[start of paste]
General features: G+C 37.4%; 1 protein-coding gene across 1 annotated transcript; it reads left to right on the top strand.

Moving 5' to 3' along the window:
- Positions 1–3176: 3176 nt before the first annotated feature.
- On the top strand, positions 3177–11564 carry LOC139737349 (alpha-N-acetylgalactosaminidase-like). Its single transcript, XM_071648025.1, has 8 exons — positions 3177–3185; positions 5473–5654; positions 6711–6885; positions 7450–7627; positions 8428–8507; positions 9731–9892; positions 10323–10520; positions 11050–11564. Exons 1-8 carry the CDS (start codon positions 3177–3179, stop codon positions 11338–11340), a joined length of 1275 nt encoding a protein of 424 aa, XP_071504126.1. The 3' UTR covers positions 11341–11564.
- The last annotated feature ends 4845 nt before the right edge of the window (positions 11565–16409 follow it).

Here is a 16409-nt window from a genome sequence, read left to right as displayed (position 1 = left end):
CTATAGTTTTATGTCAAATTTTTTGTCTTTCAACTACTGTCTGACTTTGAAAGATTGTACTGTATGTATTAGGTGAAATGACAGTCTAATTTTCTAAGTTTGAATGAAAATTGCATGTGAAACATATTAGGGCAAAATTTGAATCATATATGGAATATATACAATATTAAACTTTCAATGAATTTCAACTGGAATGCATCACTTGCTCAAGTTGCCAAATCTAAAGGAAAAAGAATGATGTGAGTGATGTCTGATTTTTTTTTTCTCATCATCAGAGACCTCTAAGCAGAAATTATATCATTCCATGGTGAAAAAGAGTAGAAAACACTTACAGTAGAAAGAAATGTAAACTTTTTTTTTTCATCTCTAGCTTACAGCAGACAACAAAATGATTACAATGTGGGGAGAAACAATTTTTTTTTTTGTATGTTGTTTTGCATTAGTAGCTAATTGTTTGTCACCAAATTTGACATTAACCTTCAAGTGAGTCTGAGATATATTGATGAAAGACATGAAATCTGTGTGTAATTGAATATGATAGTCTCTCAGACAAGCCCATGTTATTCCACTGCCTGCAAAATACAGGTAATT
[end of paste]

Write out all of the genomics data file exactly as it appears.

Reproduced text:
General features: G+C 37.4%; 1 protein-coding gene across 1 annotated transcript; it reads left to right on the top strand.

Moving 5' to 3' along the window:
- Positions 1–3176: 3176 nt before the first annotated feature.
- On the top strand, positions 3177–11564 carry LOC139737349 (alpha-N-acetylgalactosaminidase-like). Its single transcript, XM_071648025.1, has 8 exons — positions 3177–3185; positions 5473–5654; positions 6711–6885; positions 7450–7627; positions 8428–8507; positions 9731–9892; positions 10323–10520; positions 11050–11564. Exons 1-8 carry the CDS (start codon positions 3177–3179, stop codon positions 11338–11340), a joined length of 1275 nt encoding a protein of 424 aa, XP_071504126.1. The 3' UTR covers positions 11341–11564.
- The last annotated feature ends 4845 nt before the right edge of the window (positions 11565–16409 follow it).

Here is a 16409-nt window from a genome sequence, read left to right as displayed (position 1 = left end):
CTATAGTTTTATGTCAAATTTTTTGTCTTTCAACTACTGTCTGACTTTGAAAGATTGTACTGTATGTATTAGGTGAAATGACAGTCTAATTTTCTAAGTTTGAATGAAAATTGCATGTGAAACATATTAGGGCAAAATTTGAATCATATATGGAATATATACAATATTAAACTTTCAATGAATTTCAACTGGAATGCATCACTTGCTCAAGTTGCCAAATCTAAAGGAAAAAGAATGATGTGAGTGATGTCTGATTTTTTTTTTCTCATCATCAGAGACCTCTAAGCAGAAATTATATCATTCCATGGTGAAAAAGAGTAGAAAACACTTACAGTAGAAAGAAATGTAAACTTTTTTTTTTCATCTCTAGCTTACAGCAGACAACAAAATGATTACAATGTGGGGAGAAACAATTTTTTTTTTTGTATGTTGTTTTGCATTAGTAGCTAATTGTTTGTCACCAAATTTGACATTAACCTTCAAGTGAGTCTGAGATATATTGATGAAAGACATGAAATCTGTGTGTAATTGAATATGATAGTCTCTCAGACAAGCCCATGTTATTCCACTGCCTGCAAAATACAGGTAATT